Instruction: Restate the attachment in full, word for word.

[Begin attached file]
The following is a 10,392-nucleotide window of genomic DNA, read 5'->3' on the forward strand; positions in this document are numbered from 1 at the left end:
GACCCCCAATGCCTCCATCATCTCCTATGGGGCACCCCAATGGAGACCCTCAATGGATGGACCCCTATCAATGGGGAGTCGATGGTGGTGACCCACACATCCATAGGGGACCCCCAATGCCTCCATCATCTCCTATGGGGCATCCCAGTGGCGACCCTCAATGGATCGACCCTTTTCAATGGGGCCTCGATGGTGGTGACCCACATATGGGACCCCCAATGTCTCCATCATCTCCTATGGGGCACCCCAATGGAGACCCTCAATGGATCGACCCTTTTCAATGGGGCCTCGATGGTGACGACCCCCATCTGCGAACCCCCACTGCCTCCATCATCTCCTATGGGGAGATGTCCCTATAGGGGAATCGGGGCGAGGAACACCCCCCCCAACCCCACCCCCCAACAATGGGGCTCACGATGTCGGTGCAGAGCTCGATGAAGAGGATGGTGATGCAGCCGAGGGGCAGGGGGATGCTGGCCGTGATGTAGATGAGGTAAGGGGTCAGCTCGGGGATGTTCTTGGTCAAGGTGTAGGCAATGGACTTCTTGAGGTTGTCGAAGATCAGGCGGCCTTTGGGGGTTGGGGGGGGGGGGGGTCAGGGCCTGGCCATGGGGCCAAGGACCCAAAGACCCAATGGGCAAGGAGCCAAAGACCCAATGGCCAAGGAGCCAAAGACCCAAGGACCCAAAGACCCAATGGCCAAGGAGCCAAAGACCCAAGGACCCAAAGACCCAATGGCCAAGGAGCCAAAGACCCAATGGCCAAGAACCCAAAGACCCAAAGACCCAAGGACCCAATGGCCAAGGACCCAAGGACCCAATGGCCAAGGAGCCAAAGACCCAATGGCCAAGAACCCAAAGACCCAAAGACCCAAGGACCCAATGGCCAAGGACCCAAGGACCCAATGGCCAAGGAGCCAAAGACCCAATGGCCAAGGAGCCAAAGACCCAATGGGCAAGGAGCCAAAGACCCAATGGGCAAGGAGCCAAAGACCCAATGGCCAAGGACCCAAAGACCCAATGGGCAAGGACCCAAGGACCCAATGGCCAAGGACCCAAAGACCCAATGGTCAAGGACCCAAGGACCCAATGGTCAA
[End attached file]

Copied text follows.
The following is a 10,392-nucleotide window of genomic DNA, read 5'->3' on the forward strand; positions in this document are numbered from 1 at the left end:
GACCCCCAATGCCTCCATCATCTCCTATGGGGCACCCCAATGGAGACCCTCAATGGATGGACCCCTATCAATGGGGAGTCGATGGTGGTGACCCACACATCCATAGGGGACCCCCAATGCCTCCATCATCTCCTATGGGGCATCCCAGTGGCGACCCTCAATGGATCGACCCTTTTCAATGGGGCCTCGATGGTGGTGACCCACATATGGGACCCCCAATGTCTCCATCATCTCCTATGGGGCACCCCAATGGAGACCCTCAATGGATCGACCCTTTTCAATGGGGCCTCGATGGTGACGACCCCCATCTGCGAACCCCCACTGCCTCCATCATCTCCTATGGGGAGATGTCCCTATAGGGGAATCGGGGCGAGGAACACCCCCCCCAACCCCACCCCCCAACAATGGGGCTCACGATGTCGGTGCAGAGCTCGATGAAGAGGATGGTGATGCAGCCGAGGGGCAGGGGGATGCTGGCCGTGATGTAGATGAGGTAAGGGGTCAGCTCGGGGATGTTCTTGGTCAAGGTGTAGGCAATGGACTTCTTGAGGTTGTCGAAGATCAGGCGGCCTTTGGGGGTTGGGGGGGGGGGGGGTCAGGGCCTGGCCATGGGGCCAAGGACCCAAAGACCCAATGGGCAAGGAGCCAAAGACCCAATGGCCAAGGAGCCAAAGACCCAAGGACCCAAAGACCCAATGGCCAAGGAGCCAAAGACCCAAGGACCCAAAGACCCAATGGCCAAGGAGCCAAAGACCCAATGGCCAAGAACCCAAAGACCCAAAGACCCAAGGACCCAATGGCCAAGGACCCAAGGACCCAATGGCCAAGGAGCCAAAGACCCAATGGCCAAGAACCCAAAGACCCAAAGACCCAAGGACCCAATGGCCAAGGACCCAAGGACCCAATGGCCAAGGAGCCAAAGACCCAATGGCCAAGGAGCCAAAGACCCAATGGGCAAGGAGCCAAAGACCCAATGGGCAAGGAGCCAAAGACCCAATGGCCAAGGACCCAAAGACCCAATGGGCAAGGACCCAAGGACCCAATGGCCAAGGACCCAAAGACCCAATGGTCAAGGACCCAAGGACCCAATGGTCAA